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08 May 2010, 09:30
JoannaKnewton wrote:
Hey guys- Joanna from Knewton here.

Choice D is the answer; the semicolon separates the first independent clause from the second one to express, logically, that the charged particles collide to help form the glow of the Aurora Borealis. The adjective clause beginning with "which" logically describes the Aurora Borealis as having a certain level of fluorescence, and the clause after the semicolon expresses that, though the fluorescence of the Aurora Borealis and the fluorescence of the rising sun are similar, a sun ascending with "such a color" (a greenish glow) would be considered unusual.

Great job run4run and seekmba for getting this difficult question correct. As most of you guys noticed, this question tests your ability to connect clauses both grammatically and logically. When you see that answer choices differ by the use of either a comma + conjunction or or a semicolon, you should know to look for clause connection (run-on/fragment) errors. When you see "which," you should be on the lookout for logical modification; the clause beginning with "which" must describe the noun before it. Most completely underlined sentences that you'll come across will test logical modification and clause connection, so lookout for clues (like "which" and FANBOYS) to get started if you're lost, and read the sentence for its meaning when you've eliminated fragments and such.

Choices A and B incorrectly use the comma + coordinating conjunction "but" to connect a clause that is not independent to the first clause, which is independent. Remember, a comma plus FANBOYS (For, And, Nor, But, Or, Yet, So) conjunction can ONLY separate two clauses that are both able to stand on their own as sentences. As SOON as you see a comma + FANBOYS, make sure that the clauses on both sides are independent, unless the conjunction is being used to separate items on a list. In the original, the clause after the comma + "but" has neither a subject nor a verb. "Extremely unusual if the sun ascended with such a color" is not a sentence. In B, "if the sun ascended with this extremely unusual color" is a dependent, not an independent, clause.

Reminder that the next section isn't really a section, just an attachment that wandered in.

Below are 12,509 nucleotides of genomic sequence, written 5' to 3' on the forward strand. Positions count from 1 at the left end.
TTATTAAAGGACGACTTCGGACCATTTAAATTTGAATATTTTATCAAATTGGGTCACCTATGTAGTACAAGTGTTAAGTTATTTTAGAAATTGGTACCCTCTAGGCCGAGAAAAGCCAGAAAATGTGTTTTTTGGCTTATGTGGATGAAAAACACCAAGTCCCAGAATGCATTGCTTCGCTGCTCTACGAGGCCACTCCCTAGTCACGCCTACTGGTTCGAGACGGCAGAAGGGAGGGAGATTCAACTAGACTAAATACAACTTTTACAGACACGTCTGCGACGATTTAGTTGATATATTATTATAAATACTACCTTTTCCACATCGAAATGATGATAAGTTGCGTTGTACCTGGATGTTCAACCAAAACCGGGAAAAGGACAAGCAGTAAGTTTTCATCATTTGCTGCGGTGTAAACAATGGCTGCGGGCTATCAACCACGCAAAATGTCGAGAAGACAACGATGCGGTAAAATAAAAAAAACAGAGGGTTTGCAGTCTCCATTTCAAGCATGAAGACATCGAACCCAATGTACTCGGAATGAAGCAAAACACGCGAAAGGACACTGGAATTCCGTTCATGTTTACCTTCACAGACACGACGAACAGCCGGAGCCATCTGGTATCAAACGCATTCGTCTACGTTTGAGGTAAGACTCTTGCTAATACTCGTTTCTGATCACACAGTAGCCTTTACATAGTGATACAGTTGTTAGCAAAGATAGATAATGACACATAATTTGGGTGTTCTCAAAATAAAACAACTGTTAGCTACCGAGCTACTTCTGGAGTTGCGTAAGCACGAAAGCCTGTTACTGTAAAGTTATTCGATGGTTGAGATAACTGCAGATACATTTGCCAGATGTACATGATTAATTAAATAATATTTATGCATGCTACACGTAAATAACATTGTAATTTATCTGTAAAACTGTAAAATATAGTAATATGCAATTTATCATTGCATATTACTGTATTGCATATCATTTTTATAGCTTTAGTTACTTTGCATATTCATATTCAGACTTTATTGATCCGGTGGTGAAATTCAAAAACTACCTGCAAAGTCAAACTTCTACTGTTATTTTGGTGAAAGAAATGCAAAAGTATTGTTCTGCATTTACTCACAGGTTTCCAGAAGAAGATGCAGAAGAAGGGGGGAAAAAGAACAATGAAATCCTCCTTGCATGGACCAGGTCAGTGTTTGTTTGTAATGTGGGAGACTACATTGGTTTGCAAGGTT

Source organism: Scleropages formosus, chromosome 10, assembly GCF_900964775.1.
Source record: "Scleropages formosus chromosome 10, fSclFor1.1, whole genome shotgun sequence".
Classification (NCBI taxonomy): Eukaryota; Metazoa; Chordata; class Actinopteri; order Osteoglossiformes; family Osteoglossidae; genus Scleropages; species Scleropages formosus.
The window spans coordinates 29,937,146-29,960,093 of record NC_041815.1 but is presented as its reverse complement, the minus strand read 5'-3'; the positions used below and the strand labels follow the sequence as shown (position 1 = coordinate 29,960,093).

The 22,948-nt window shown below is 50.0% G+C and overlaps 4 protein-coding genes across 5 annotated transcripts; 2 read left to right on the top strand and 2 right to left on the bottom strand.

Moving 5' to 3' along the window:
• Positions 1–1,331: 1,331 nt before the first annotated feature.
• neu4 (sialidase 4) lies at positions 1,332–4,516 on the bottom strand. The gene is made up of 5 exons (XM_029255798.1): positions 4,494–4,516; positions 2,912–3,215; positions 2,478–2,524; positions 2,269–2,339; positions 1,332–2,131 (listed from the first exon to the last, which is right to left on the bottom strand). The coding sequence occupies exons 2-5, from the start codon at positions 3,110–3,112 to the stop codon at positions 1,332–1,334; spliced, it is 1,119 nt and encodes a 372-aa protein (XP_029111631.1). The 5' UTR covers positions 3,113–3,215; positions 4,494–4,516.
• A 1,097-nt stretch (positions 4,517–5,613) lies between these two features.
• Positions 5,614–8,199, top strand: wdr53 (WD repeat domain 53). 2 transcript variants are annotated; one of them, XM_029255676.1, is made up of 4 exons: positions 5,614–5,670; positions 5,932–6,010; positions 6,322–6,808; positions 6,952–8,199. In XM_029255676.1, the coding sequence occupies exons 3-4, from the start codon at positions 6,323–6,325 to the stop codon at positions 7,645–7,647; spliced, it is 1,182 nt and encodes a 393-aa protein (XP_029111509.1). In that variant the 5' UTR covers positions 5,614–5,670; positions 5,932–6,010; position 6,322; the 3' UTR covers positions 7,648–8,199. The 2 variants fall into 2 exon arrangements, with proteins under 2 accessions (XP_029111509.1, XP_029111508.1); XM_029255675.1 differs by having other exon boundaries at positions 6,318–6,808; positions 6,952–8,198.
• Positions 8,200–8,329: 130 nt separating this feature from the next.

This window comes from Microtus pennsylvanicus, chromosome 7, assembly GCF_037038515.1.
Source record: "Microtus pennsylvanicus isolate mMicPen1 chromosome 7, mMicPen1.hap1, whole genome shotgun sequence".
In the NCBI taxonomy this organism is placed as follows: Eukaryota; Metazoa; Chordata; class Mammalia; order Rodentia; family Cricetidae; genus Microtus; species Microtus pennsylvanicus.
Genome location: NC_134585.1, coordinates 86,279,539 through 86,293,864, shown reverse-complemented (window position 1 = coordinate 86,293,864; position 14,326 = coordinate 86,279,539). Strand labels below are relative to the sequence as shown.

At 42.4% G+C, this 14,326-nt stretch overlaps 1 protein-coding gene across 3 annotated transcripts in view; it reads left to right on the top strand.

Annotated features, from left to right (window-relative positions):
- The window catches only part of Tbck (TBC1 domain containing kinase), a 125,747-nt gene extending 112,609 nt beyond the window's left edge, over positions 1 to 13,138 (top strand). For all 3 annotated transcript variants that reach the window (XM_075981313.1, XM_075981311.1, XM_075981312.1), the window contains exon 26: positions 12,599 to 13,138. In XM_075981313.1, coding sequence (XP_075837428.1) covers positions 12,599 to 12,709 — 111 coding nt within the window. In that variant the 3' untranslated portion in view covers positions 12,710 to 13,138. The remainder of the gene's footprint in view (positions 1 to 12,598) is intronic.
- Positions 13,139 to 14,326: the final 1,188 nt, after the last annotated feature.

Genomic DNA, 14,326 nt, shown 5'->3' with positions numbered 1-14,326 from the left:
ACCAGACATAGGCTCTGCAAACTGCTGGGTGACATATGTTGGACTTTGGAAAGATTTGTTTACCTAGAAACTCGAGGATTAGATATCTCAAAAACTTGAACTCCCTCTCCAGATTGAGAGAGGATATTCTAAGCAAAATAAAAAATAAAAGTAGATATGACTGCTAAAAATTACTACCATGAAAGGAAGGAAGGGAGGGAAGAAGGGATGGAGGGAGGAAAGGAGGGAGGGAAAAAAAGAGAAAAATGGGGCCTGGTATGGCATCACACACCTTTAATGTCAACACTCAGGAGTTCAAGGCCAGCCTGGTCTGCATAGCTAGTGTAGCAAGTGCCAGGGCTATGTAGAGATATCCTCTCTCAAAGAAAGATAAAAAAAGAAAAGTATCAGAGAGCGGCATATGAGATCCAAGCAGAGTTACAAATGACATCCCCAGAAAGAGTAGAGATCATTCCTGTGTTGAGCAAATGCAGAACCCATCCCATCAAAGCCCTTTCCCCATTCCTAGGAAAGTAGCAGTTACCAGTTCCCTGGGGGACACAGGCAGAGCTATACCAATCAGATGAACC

The semicolon (;) must also separate two independent clauses. The semicolon is the only mark of punctuation that's really tested on SC. When a question's testing semicolon use, just make sure that the clauses joined by the semicolon are both independent. Choice C incorrectly uses the semicolon to connect the phrase "an extremely unusual color for the sun to ascend with" to the first independent clause. This phrase does not contain a verb. Gurpreetsingh, you were on the right track here by eliminating C for this reason. D, however, does contain an independent clause after the semicolon.

Choice E joins the ideas in a single clause, but does so illogically. None of you guys picked E; great job eliminating this one based on how illogical and jumbled it is. It's important to make sure that your answer makes sense. A combination how of run4run and gurpreetsingh eliminated E is correct here. The "which" clause illogically describes fluorescence as "like the sun rising in the sky." The fluorescence cannot be compared to the "sun rising in the sky." Fluorescence is a property of emitting radiation, and "the sun rising in the sky" is a noun described as doing something. The main clause here does not make sense; pair the subject and the verb eliminating the filler and you get: "its (which must refer to the subject of the previous clause, "a charged particle's) fluorescence...would be considered extremely unusual if the sun rose with such color." It does not make sense to say that a charged particle's fluorescence would be unusual only if the sun rose with a certain color. The two ideas are not logically connected.

Again, the correctly connected, logical sentence is D.

Joanna Bersin, Knewton Verbal

The semicolon is the only mark of punctuation that's really tested on SC.

Errr.....that is not true. I was told that 'colons' and 'dashes' were tested pretty seriously in a recent GMAT encounter. (like a week back)
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Re: Knewton SC Challenge -- Check it out   [#permalink] 08 May 2010, 09:30